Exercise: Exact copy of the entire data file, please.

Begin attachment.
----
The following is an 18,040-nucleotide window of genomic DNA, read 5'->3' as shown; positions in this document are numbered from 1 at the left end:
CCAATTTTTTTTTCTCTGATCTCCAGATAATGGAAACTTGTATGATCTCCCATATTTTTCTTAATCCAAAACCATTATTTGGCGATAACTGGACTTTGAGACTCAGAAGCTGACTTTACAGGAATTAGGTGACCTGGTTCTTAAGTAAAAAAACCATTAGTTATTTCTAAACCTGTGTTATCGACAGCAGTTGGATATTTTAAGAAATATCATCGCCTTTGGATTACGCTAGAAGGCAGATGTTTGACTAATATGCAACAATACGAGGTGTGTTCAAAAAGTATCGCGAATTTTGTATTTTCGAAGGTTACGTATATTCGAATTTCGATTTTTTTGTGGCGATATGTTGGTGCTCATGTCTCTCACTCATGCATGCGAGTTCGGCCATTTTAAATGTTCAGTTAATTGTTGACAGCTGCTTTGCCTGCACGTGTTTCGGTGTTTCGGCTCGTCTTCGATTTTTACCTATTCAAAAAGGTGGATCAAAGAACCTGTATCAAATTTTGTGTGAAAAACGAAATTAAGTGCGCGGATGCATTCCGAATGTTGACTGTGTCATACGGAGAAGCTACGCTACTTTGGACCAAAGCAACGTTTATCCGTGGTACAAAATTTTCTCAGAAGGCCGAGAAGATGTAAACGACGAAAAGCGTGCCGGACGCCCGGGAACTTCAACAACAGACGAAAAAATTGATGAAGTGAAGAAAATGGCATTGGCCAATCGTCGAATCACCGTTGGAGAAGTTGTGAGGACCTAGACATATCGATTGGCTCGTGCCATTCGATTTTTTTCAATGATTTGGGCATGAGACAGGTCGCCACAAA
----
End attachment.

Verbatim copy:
The following is an 18,040-nucleotide window of genomic DNA, read 5'->3' as shown; positions in this document are numbered from 1 at the left end:
CCAATTTTTTTTTCTCTGATCTCCAGATAATGGAAACTTGTATGATCTCCCATATTTTTCTTAATCCAAAACCATTATTTGGCGATAACTGGACTTTGAGACTCAGAAGCTGACTTTACAGGAATTAGGTGACCTGGTTCTTAAGTAAAAAAACCATTAGTTATTTCTAAACCTGTGTTATCGACAGCAGTTGGATATTTTAAGAAATATCATCGCCTTTGGATTACGCTAGAAGGCAGATGTTTGACTAATATGCAACAATACGAGGTGTGTTCAAAAAGTATCGCGAATTTTGTATTTTCGAAGGTTACGTATATTCGAATTTCGATTTTTTTGTGGCGATATGTTGGTGCTCATGTCTCTCACTCATGCATGCGAGTTCGGCCATTTTAAATGTTCAGTTAATTGTTGACAGCTGCTTTGCCTGCACGTGTTTCGGTGTTTCGGCTCGTCTTCGATTTTTACCTATTCAAAAAGGTGGATCAAAGAACCTGTATCAAATTTTGTGTGAAAAACGAAATTAAGTGCGCGGATGCATTCCGAATGTTGACTGTGTCATACGGAGAAGCTACGCTACTTTGGACCAAAGCAACGTTTATCCGTGGTACAAAATTTTCTCAGAAGGCCGAGAAGATGTAAACGACGAAAAGCGTGCCGGACGCCCGGGAACTTCAACAACAGACGAAAAAATTGATGAAGTGAAGAAAATGGCATTGGCCAATCGTCGAATCACCGTTGGAGAAGTTGTGAGGACCTAGACATATCGATTGGCTCGTGCCATTCGATTTTTTTCAATGATTTGGGCATGAGACAGGTCGCCACAAA